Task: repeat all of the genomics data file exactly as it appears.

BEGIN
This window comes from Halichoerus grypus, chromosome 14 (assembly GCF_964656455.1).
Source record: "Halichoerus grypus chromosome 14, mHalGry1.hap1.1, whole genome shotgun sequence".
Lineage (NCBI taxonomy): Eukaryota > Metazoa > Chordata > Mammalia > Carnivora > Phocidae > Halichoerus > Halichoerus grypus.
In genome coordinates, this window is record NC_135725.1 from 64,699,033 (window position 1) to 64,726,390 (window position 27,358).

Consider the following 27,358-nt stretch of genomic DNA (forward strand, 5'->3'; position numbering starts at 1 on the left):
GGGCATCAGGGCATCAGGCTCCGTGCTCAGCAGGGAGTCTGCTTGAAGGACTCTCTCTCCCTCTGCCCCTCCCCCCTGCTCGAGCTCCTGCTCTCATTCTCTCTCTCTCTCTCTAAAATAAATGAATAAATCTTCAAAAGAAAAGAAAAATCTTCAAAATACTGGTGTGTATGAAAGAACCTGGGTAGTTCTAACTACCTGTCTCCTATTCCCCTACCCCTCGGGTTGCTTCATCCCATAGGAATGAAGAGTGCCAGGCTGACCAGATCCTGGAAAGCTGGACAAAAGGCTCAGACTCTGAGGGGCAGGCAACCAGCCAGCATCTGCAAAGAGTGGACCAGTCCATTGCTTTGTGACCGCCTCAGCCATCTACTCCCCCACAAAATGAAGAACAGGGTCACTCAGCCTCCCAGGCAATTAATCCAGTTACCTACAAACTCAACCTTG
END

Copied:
This window comes from Halichoerus grypus, chromosome 14 (assembly GCF_964656455.1).
Source record: "Halichoerus grypus chromosome 14, mHalGry1.hap1.1, whole genome shotgun sequence".
Lineage (NCBI taxonomy): Eukaryota > Metazoa > Chordata > Mammalia > Carnivora > Phocidae > Halichoerus > Halichoerus grypus.
In genome coordinates, this window is record NC_135725.1 from 64,699,033 (window position 1) to 64,726,390 (window position 27,358).

Consider the following 27,358-nt stretch of genomic DNA (forward strand, 5'->3'; position numbering starts at 1 on the left):
GGGCATCAGGGCATCAGGCTCCGTGCTCAGCAGGGAGTCTGCTTGAAGGACTCTCTCTCCCTCTGCCCCTCCCCCCTGCTCGAGCTCCTGCTCTCATTCTCTCTCTCTCTCTCTAAAATAAATGAATAAATCTTCAAAAGAAAAGAAAAATCTTCAAAATACTGGTGTGTATGAAAGAACCTGGGTAGTTCTAACTACCTGTCTCCTATTCCCCTACCCCTCGGGTTGCTTCATCCCATAGGAATGAAGAGTGCCAGGCTGACCAGATCCTGGAAAGCTGGACAAAAGGCTCAGACTCTGAGGGGCAGGCAACCAGCCAGCATCTGCAAAGAGTGGACCAGTCCATTGCTTTGTGACCGCCTCAGCCATCTACTCCCCCACAAAATGAAGAACAGGGTCACTCAGCCTCCCAGGCAATTAATCCAGTTACCTACAAACTCAACCTTG